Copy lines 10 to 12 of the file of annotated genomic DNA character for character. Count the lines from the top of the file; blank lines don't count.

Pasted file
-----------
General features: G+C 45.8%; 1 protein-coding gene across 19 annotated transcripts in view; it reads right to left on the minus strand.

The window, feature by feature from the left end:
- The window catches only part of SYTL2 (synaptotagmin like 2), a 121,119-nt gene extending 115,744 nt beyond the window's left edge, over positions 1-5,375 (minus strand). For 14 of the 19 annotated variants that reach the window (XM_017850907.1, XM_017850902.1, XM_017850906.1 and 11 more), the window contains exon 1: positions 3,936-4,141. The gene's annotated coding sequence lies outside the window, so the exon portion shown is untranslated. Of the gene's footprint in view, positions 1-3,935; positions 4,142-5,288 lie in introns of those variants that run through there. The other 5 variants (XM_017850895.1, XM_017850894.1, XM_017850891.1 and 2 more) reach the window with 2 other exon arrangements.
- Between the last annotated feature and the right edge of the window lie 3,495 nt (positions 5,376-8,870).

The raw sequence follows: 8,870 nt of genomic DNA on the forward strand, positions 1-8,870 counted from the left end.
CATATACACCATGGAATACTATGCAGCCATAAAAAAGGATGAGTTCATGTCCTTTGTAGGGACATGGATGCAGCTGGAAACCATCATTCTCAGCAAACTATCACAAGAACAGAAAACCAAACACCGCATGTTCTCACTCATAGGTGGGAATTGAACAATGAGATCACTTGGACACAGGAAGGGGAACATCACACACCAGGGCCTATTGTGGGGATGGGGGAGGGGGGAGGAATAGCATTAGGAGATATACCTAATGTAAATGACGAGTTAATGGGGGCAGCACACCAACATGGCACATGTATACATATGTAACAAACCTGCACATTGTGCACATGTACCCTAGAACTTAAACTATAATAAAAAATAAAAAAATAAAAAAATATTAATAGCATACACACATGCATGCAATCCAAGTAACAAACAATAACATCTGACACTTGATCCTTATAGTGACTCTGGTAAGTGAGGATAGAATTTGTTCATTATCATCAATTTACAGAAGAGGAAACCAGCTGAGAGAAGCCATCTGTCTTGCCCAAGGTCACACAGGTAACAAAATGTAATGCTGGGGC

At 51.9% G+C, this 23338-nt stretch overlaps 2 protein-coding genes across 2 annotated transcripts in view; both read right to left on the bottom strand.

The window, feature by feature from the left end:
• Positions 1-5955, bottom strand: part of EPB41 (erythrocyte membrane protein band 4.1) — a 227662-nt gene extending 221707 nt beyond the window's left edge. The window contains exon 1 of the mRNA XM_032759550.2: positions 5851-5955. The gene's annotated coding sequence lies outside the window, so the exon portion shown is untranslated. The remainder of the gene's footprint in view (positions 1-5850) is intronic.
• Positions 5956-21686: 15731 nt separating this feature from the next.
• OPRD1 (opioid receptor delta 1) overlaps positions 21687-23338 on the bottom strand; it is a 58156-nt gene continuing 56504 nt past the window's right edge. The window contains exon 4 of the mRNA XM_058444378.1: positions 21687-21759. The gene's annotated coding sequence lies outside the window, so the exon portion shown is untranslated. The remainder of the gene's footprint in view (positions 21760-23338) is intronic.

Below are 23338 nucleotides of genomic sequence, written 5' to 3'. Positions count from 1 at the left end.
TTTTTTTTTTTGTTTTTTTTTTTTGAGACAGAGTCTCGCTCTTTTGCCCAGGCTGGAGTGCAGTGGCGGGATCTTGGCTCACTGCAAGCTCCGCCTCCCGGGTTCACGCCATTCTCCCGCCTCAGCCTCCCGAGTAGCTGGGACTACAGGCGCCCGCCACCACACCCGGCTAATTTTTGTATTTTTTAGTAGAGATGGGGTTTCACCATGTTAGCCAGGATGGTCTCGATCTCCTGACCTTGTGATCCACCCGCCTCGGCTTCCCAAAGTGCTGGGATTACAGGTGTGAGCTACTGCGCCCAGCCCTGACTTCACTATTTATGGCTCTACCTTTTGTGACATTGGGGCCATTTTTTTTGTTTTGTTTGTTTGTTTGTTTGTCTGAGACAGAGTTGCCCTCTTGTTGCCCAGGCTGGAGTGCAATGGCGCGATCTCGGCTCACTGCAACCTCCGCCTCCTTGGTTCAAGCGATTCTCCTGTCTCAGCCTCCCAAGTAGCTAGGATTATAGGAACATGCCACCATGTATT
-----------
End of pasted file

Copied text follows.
• Positions 5956-21686: 15731 nt separating this feature from the next.
• OPRD1 (opioid receptor delta 1) overlaps positions 21687-23338 on the bottom strand; it is a 58156-nt gene continuing 56504 nt past the window's right edge. The window contains exon 4 of the mRNA XM_058444378.1: positions 21687-21759. The gene's annotated coding sequence lies outside the window, so the exon portion shown is untranslated. The remainder of the gene's footprint in view (positions 21760-23338) is intronic.

Below are 23338 nucleotides of genomic sequence, written 5' to 3'. Positions count from 1 at the left end.